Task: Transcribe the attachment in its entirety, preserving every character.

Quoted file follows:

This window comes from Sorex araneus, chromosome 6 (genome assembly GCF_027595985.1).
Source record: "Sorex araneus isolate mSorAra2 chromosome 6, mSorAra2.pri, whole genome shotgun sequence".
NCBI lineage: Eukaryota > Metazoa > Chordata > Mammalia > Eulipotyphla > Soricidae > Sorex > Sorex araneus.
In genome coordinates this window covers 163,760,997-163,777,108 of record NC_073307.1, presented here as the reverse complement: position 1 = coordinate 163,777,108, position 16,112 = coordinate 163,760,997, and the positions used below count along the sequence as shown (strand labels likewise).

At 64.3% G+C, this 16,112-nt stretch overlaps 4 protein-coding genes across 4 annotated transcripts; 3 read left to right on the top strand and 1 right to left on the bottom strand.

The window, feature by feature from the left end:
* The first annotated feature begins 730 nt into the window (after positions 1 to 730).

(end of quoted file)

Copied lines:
This window comes from Sorex araneus, chromosome 6 (genome assembly GCF_027595985.1).
Source record: "Sorex araneus isolate mSorAra2 chromosome 6, mSorAra2.pri, whole genome shotgun sequence".
NCBI lineage: Eukaryota > Metazoa > Chordata > Mammalia > Eulipotyphla > Soricidae > Sorex > Sorex araneus.
In genome coordinates this window covers 163,760,997-163,777,108 of record NC_073307.1, presented here as the reverse complement: position 1 = coordinate 163,777,108, position 16,112 = coordinate 163,760,997, and the positions used below count along the sequence as shown (strand labels likewise).

At 64.3% G+C, this 16,112-nt stretch overlaps 4 protein-coding genes across 4 annotated transcripts; 3 read left to right on the top strand and 1 right to left on the bottom strand.

The window, feature by feature from the left end:
* The first annotated feature begins 730 nt into the window (after positions 1 to 730).